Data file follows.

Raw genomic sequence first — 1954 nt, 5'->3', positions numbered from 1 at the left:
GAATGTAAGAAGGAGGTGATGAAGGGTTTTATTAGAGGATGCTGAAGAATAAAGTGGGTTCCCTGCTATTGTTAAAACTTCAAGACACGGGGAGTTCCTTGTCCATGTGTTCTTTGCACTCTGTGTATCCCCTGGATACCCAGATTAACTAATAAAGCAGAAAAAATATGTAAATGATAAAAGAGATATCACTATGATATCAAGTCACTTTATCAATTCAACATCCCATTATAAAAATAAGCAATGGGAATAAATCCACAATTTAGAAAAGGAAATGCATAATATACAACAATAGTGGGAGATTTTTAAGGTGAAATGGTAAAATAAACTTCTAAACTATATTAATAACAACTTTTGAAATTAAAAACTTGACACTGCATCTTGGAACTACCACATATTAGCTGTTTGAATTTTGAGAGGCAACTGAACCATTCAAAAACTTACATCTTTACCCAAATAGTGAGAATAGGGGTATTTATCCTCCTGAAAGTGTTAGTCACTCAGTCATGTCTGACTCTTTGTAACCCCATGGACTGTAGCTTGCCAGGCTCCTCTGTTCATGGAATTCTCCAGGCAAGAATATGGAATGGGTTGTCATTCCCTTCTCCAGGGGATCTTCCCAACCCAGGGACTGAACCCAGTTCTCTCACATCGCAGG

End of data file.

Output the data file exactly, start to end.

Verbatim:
Raw genomic sequence first — 1954 nt, 5'->3', positions numbered from 1 at the left:
GAATGTAAGAAGGAGGTGATGAAGGGTTTTATTAGAGGATGCTGAAGAATAAAGTGGGTTCCCTGCTATTGTTAAAACTTCAAGACACGGGGAGTTCCTTGTCCATGTGTTCTTTGCACTCTGTGTATCCCCTGGATACCCAGATTAACTAATAAAGCAGAAAAAATATGTAAATGATAAAAGAGATATCACTATGATATCAAGTCACTTTATCAATTCAACATCCCATTATAAAAATAAGCAATGGGAATAAATCCACAATTTAGAAAAGGAAATGCATAATATACAACAATAGTGGGAGATTTTTAAGGTGAAATGGTAAAATAAACTTCTAAACTATATTAATAACAACTTTTGAAATTAAAAACTTGACACTGCATCTTGGAACTACCACATATTAGCTGTTTGAATTTTGAGAGGCAACTGAACCATTCAAAAACTTACATCTTTACCCAAATAGTGAGAATAGGGGTATTTATCCTCCTGAAAGTGTTAGTCACTCAGTCATGTCTGACTCTTTGTAACCCCATGGACTGTAGCTTGCCAGGCTCCTCTGTTCATGGAATTCTCCAGGCAAGAATATGGAATGGGTTGTCATTCCCTTCTCCAGGGGATCTTCCCAACCCAGGGACTGAACCCAGTTCTCTCACATCGCAGG